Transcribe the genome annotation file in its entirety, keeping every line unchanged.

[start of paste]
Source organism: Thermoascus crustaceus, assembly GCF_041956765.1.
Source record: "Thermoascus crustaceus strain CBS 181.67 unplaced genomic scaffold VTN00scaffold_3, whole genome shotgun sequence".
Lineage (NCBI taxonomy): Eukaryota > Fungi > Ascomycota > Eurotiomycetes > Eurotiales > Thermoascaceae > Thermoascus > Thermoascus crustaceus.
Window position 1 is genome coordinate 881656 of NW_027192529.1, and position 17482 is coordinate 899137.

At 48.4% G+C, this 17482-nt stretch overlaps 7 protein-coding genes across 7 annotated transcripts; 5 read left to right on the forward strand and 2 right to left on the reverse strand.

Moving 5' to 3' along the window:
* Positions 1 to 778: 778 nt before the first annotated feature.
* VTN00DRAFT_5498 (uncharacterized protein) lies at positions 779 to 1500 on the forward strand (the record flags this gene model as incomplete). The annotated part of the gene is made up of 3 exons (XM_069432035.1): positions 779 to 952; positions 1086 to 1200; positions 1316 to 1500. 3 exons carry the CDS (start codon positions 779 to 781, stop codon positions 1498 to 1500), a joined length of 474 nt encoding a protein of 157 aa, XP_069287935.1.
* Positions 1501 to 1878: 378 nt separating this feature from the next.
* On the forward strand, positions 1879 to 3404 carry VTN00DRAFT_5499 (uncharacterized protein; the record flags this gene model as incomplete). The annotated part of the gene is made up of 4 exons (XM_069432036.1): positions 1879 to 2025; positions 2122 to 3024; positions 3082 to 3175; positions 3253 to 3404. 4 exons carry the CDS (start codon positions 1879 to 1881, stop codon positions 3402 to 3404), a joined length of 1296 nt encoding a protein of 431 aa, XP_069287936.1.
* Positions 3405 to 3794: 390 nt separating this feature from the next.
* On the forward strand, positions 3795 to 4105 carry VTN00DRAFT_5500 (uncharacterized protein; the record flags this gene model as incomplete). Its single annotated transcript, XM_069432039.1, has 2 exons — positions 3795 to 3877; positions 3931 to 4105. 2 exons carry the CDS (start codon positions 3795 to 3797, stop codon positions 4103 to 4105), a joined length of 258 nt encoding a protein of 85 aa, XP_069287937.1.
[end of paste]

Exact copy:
Source organism: Thermoascus crustaceus, assembly GCF_041956765.1.
Source record: "Thermoascus crustaceus strain CBS 181.67 unplaced genomic scaffold VTN00scaffold_3, whole genome shotgun sequence".
Lineage (NCBI taxonomy): Eukaryota > Fungi > Ascomycota > Eurotiomycetes > Eurotiales > Thermoascaceae > Thermoascus > Thermoascus crustaceus.
Window position 1 is genome coordinate 881656 of NW_027192529.1, and position 17482 is coordinate 899137.

At 48.4% G+C, this 17482-nt stretch overlaps 7 protein-coding genes across 7 annotated transcripts; 5 read left to right on the forward strand and 2 right to left on the reverse strand.

Moving 5' to 3' along the window:
* Positions 1 to 778: 778 nt before the first annotated feature.
* VTN00DRAFT_5498 (uncharacterized protein) lies at positions 779 to 1500 on the forward strand (the record flags this gene model as incomplete). The annotated part of the gene is made up of 3 exons (XM_069432035.1): positions 779 to 952; positions 1086 to 1200; positions 1316 to 1500. 3 exons carry the CDS (start codon positions 779 to 781, stop codon positions 1498 to 1500), a joined length of 474 nt encoding a protein of 157 aa, XP_069287935.1.
* Positions 1501 to 1878: 378 nt separating this feature from the next.
* On the forward strand, positions 1879 to 3404 carry VTN00DRAFT_5499 (uncharacterized protein; the record flags this gene model as incomplete). The annotated part of the gene is made up of 4 exons (XM_069432036.1): positions 1879 to 2025; positions 2122 to 3024; positions 3082 to 3175; positions 3253 to 3404. 4 exons carry the CDS (start codon positions 1879 to 1881, stop codon positions 3402 to 3404), a joined length of 1296 nt encoding a protein of 431 aa, XP_069287936.1.
* Positions 3405 to 3794: 390 nt separating this feature from the next.
* On the forward strand, positions 3795 to 4105 carry VTN00DRAFT_5500 (uncharacterized protein; the record flags this gene model as incomplete). Its single annotated transcript, XM_069432039.1, has 2 exons — positions 3795 to 3877; positions 3931 to 4105. 2 exons carry the CDS (start codon positions 3795 to 3797, stop codon positions 4103 to 4105), a joined length of 258 nt encoding a protein of 85 aa, XP_069287937.1.